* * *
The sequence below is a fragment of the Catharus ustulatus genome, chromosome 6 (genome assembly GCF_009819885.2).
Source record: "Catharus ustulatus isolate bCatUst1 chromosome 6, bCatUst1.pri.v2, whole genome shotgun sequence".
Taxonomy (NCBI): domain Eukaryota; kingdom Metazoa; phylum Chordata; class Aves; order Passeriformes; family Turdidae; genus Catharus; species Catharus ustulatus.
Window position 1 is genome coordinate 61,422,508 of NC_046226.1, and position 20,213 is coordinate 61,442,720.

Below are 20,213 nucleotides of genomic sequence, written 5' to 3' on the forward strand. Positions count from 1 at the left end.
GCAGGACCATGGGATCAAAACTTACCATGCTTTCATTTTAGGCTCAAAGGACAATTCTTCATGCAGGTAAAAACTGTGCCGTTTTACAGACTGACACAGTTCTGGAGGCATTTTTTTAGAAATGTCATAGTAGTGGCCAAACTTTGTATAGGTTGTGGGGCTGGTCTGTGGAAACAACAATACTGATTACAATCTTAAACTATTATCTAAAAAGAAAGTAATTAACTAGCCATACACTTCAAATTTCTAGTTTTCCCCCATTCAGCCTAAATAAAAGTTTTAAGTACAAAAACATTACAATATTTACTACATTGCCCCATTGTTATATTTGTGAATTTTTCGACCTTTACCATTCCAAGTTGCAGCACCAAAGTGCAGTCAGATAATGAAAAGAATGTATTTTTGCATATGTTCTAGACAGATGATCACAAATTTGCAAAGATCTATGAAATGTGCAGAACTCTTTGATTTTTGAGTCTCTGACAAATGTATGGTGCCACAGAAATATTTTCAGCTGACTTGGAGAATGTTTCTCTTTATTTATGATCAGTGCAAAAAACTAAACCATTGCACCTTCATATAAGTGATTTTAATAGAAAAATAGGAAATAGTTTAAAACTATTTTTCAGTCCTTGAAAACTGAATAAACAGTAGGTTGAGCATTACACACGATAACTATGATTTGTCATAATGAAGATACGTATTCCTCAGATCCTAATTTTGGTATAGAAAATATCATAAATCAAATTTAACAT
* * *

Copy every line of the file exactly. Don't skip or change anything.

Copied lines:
The sequence below is a fragment of the Catharus ustulatus genome, chromosome 6 (genome assembly GCF_009819885.2).
Source record: "Catharus ustulatus isolate bCatUst1 chromosome 6, bCatUst1.pri.v2, whole genome shotgun sequence".
Taxonomy (NCBI): domain Eukaryota; kingdom Metazoa; phylum Chordata; class Aves; order Passeriformes; family Turdidae; genus Catharus; species Catharus ustulatus.
Window position 1 is genome coordinate 61,422,508 of NC_046226.1, and position 20,213 is coordinate 61,442,720.

Below are 20,213 nucleotides of genomic sequence, written 5' to 3' on the forward strand. Positions count from 1 at the left end.
GCAGGACCATGGGATCAAAACTTACCATGCTTTCATTTTAGGCTCAAAGGACAATTCTTCATGCAGGTAAAAACTGTGCCGTTTTACAGACTGACACAGTTCTGGAGGCATTTTTTTAGAAATGTCATAGTAGTGGCCAAACTTTGTATAGGTTGTGGGGCTGGTCTGTGGAAACAACAATACTGATTACAATCTTAAACTATTATCTAAAAAGAAAGTAATTAACTAGCCATACACTTCAAATTTCTAGTTTTCCCCCATTCAGCCTAAATAAAAGTTTTAAGTACAAAAACATTACAATATTTACTACATTGCCCCATTGTTATATTTGTGAATTTTTCGACCTTTACCATTCCAAGTTGCAGCACCAAAGTGCAGTCAGATAATGAAAAGAATGTATTTTTGCATATGTTCTAGACAGATGATCACAAATTTGCAAAGATCTATGAAATGTGCAGAACTCTTTGATTTTTGAGTCTCTGACAAATGTATGGTGCCACAGAAATATTTTCAGCTGACTTGGAGAATGTTTCTCTTTATTTATGATCAGTGCAAAAAACTAAACCATTGCACCTTCATATAAGTGATTTTAATAGAAAAATAGGAAATAGTTTAAAACTATTTTTCAGTCCTTGAAAACTGAATAAACAGTAGGTTGAGCATTACACACGATAACTATGATTTGTCATAATGAAGATACGTATTCCTCAGATCCTAATTTTGGTATAGAAAATATCATAAATCAAATTTAACAT